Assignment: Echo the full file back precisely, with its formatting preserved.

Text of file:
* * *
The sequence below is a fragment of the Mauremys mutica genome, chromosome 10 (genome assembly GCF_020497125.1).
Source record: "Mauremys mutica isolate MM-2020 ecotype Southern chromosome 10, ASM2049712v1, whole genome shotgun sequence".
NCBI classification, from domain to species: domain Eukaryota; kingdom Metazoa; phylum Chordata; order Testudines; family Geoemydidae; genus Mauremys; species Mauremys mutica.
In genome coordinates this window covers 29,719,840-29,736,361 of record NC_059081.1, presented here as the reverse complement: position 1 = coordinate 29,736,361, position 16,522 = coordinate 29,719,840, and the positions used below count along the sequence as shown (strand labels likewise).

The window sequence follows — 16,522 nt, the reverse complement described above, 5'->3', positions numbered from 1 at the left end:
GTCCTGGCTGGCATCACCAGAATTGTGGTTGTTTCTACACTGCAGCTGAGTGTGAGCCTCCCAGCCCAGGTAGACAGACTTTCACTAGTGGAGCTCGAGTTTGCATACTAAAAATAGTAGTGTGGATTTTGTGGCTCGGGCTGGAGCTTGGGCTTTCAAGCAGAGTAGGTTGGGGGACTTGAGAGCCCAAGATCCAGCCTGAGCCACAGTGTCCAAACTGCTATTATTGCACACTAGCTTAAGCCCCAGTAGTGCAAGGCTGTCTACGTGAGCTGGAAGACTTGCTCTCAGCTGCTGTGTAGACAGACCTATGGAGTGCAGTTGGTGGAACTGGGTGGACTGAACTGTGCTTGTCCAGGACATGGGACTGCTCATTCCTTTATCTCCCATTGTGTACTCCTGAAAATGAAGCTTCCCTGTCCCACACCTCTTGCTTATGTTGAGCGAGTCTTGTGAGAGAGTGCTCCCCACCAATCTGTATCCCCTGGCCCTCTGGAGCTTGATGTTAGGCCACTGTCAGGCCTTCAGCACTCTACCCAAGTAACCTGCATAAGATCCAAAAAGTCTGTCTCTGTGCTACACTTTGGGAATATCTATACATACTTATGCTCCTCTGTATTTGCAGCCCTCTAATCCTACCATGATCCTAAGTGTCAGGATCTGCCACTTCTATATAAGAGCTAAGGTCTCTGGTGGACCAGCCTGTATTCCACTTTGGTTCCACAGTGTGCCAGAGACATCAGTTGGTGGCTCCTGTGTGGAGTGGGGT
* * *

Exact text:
The sequence below is a fragment of the Mauremys mutica genome, chromosome 10 (genome assembly GCF_020497125.1).
Source record: "Mauremys mutica isolate MM-2020 ecotype Southern chromosome 10, ASM2049712v1, whole genome shotgun sequence".
NCBI classification, from domain to species: domain Eukaryota; kingdom Metazoa; phylum Chordata; order Testudines; family Geoemydidae; genus Mauremys; species Mauremys mutica.
In genome coordinates this window covers 29,719,840-29,736,361 of record NC_059081.1, presented here as the reverse complement: position 1 = coordinate 29,736,361, position 16,522 = coordinate 29,719,840, and the positions used below count along the sequence as shown (strand labels likewise).

The window sequence follows — 16,522 nt, the reverse complement described above, 5'->3', positions numbered from 1 at the left end:
GTCCTGGCTGGCATCACCAGAATTGTGGTTGTTTCTACACTGCAGCTGAGTGTGAGCCTCCCAGCCCAGGTAGACAGACTTTCACTAGTGGAGCTCGAGTTTGCATACTAAAAATAGTAGTGTGGATTTTGTGGCTCGGGCTGGAGCTTGGGCTTTCAAGCAGAGTAGGTTGGGGGACTTGAGAGCCCAAGATCCAGCCTGAGCCACAGTGTCCAAACTGCTATTATTGCACACTAGCTTAAGCCCCAGTAGTGCAAGGCTGTCTACGTGAGCTGGAAGACTTGCTCTCAGCTGCTGTGTAGACAGACCTATGGAGTGCAGTTGGTGGAACTGGGTGGACTGAACTGTGCTTGTCCAGGACATGGGACTGCTCATTCCTTTATCTCCCATTGTGTACTCCTGAAAATGAAGCTTCCCTGTCCCACACCTCTTGCTTATGTTGAGCGAGTCTTGTGAGAGAGTGCTCCCCACCAATCTGTATCCCCTGGCCCTCTGGAGCTTGATGTTAGGCCACTGTCAGGCCTTCAGCACTCTACCCAAGTAACCTGCATAAGATCCAAAAAGTCTGTCTCTGTGCTACACTTTGGGAATATCTATACATACTTATGCTCCTCTGTATTTGCAGCCCTCTAATCCTACCATGATCCTAAGTGTCAGGATCTGCCACTTCTATATAAGAGCTAAGGTCTCTGGTGGACCAGCCTGTATTCCACTTTGGTTCCACAGTGTGCCAGAGACATCAGTTGGTGGCTCCTGTGTGGAGTGGGGT